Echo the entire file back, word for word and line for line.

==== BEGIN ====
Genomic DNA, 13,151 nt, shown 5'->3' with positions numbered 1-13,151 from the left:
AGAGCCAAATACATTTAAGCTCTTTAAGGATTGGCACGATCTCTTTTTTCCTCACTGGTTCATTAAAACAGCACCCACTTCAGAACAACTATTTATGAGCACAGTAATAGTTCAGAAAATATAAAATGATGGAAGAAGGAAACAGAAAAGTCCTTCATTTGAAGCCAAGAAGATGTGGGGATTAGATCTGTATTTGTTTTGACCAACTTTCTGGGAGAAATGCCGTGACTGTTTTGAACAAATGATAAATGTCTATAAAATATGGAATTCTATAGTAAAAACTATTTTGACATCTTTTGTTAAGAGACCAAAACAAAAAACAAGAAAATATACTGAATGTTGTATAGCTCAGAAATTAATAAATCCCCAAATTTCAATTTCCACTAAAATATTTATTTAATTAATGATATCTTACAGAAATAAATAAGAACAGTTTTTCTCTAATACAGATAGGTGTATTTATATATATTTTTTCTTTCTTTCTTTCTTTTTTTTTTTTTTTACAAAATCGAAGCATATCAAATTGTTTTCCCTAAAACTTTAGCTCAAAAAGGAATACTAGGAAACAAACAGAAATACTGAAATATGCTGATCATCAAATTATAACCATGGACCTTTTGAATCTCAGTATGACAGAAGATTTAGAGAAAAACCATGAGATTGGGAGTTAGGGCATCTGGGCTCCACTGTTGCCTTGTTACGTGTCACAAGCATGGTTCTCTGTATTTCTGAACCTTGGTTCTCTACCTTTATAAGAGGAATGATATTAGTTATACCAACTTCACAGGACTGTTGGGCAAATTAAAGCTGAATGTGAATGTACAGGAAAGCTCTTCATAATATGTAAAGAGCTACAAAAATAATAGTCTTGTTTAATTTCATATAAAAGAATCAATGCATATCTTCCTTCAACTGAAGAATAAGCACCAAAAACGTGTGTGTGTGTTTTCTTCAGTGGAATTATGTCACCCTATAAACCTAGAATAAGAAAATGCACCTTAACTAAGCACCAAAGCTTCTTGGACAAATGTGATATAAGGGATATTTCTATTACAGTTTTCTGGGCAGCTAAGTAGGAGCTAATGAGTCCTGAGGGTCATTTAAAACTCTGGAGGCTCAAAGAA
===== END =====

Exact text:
Genomic DNA, 13,151 nt, shown 5'->3' with positions numbered 1-13,151 from the left:
AGAGCCAAATACATTTAAGCTCTTTAAGGATTGGCACGATCTCTTTTTTCCTCACTGGTTCATTAAAACAGCACCCACTTCAGAACAACTATTTATGAGCACAGTAATAGTTCAGAAAATATAAAATGATGGAAGAAGGAAACAGAAAAGTCCTTCATTTGAAGCCAAGAAGATGTGGGGATTAGATCTGTATTTGTTTTGACCAACTTTCTGGGAGAAATGCCGTGACTGTTTTGAACAAATGATAAATGTCTATAAAATATGGAATTCTATAGTAAAAACTATTTTGACATCTTTTGTTAAGAGACCAAAACAAAAAACAAGAAAATATACTGAATGTTGTATAGCTCAGAAATTAATAAATCCCCAAATTTCAATTTCCACTAAAATATTTATTTAATTAATGATATCTTACAGAAATAAATAAGAACAGTTTTTCTCTAATACAGATAGGTGTATTTATATATATTTTTTCTTTCTTTCTTTCTTTTTTTTTTTTTTTACAAAATCGAAGCATATCAAATTGTTTTCCCTAAAACTTTAGCTCAAAAAGGAATACTAGGAAACAAACAGAAATACTGAAATATGCTGATCATCAAATTATAACCATGGACCTTTTGAATCTCAGTATGACAGAAGATTTAGAGAAAAACCATGAGATTGGGAGTTAGGGCATCTGGGCTCCACTGTTGCCTTGTTACGTGTCACAAGCATGGTTCTCTGTATTTCTGAACCTTGGTTCTCTACCTTTATAAGAGGAATGATATTAGTTATACCAACTTCACAGGACTGTTGGGCAAATTAAAGCTGAATGTGAATGTACAGGAAAGCTCTTCATAATATGTAAAGAGCTACAAAAATAATAGTCTTGTTTAATTTCATATAAAAGAATCAATGCATATCTTCCTTCAACTGAAGAATAAGCACCAAAAACGTGTGTGTGTGTTTTCTTCAGTGGAATTATGTCACCCTATAAACCTAGAATAAGAAAATGCACCTTAACTAAGCACCAAAGCTTCTTGGACAAATGTGATATAAGGGATATTTCTATTACAGTTTTCTGGGCAGCTAAGTAGGAGCTAATGAGTCCTGAGGGTCATTTAAAACTCTGGAGGCTCAAAGAA